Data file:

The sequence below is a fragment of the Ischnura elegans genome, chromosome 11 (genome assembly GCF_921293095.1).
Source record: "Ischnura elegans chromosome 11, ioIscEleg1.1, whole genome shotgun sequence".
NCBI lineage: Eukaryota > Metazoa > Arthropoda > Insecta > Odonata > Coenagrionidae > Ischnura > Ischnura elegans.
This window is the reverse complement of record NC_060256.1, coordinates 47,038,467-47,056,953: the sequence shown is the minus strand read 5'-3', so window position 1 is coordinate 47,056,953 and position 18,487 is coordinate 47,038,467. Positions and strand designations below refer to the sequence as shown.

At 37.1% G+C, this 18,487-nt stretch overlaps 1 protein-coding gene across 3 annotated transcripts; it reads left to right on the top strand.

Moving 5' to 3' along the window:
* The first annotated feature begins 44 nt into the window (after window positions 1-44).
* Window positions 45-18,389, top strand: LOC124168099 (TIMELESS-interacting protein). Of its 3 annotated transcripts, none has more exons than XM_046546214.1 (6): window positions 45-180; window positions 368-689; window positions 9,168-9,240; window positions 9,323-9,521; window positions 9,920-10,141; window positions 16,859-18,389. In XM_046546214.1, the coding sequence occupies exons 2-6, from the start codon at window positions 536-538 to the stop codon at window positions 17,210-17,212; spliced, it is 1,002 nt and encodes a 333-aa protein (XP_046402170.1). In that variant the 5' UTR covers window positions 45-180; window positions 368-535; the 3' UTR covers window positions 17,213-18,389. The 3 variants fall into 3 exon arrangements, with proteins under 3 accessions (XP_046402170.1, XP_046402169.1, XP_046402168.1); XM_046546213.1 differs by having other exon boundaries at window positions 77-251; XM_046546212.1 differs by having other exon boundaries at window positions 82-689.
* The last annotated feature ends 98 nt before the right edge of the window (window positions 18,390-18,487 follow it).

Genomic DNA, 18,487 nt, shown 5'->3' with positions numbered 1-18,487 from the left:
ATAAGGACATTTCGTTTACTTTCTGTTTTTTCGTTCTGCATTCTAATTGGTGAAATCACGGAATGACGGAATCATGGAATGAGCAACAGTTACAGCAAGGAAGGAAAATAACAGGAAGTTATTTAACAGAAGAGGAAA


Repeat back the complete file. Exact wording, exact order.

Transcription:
The sequence below is a fragment of the Ischnura elegans genome, chromosome 11 (genome assembly GCF_921293095.1).
Source record: "Ischnura elegans chromosome 11, ioIscEleg1.1, whole genome shotgun sequence".
NCBI lineage: Eukaryota > Metazoa > Arthropoda > Insecta > Odonata > Coenagrionidae > Ischnura > Ischnura elegans.
This window is the reverse complement of record NC_060256.1, coordinates 47,038,467-47,056,953: the sequence shown is the minus strand read 5'-3', so window position 1 is coordinate 47,056,953 and position 18,487 is coordinate 47,038,467. Positions and strand designations below refer to the sequence as shown.

At 37.1% G+C, this 18,487-nt stretch overlaps 1 protein-coding gene across 3 annotated transcripts; it reads left to right on the top strand.

Moving 5' to 3' along the window:
* The first annotated feature begins 44 nt into the window (after window positions 1-44).
* Window positions 45-18,389, top strand: LOC124168099 (TIMELESS-interacting protein). Of its 3 annotated transcripts, none has more exons than XM_046546214.1 (6): window positions 45-180; window positions 368-689; window positions 9,168-9,240; window positions 9,323-9,521; window positions 9,920-10,141; window positions 16,859-18,389. In XM_046546214.1, the coding sequence occupies exons 2-6, from the start codon at window positions 536-538 to the stop codon at window positions 17,210-17,212; spliced, it is 1,002 nt and encodes a 333-aa protein (XP_046402170.1). In that variant the 5' UTR covers window positions 45-180; window positions 368-535; the 3' UTR covers window positions 17,213-18,389. The 3 variants fall into 3 exon arrangements, with proteins under 3 accessions (XP_046402170.1, XP_046402169.1, XP_046402168.1); XM_046546213.1 differs by having other exon boundaries at window positions 77-251; XM_046546212.1 differs by having other exon boundaries at window positions 82-689.
* The last annotated feature ends 98 nt before the right edge of the window (window positions 18,390-18,487 follow it).

Genomic DNA, 18,487 nt, shown 5'->3' with positions numbered 1-18,487 from the left:
ATAAGGACATTTCGTTTACTTTCTGTTTTTTCGTTCTGCATTCTAATTGGTGAAATCACGGAATGACGGAATCATGGAATGAGCAACAGTTACAGCAAGGAAGGAAAATAACAGGAAGTTATTTAACAGAAGAGGAAA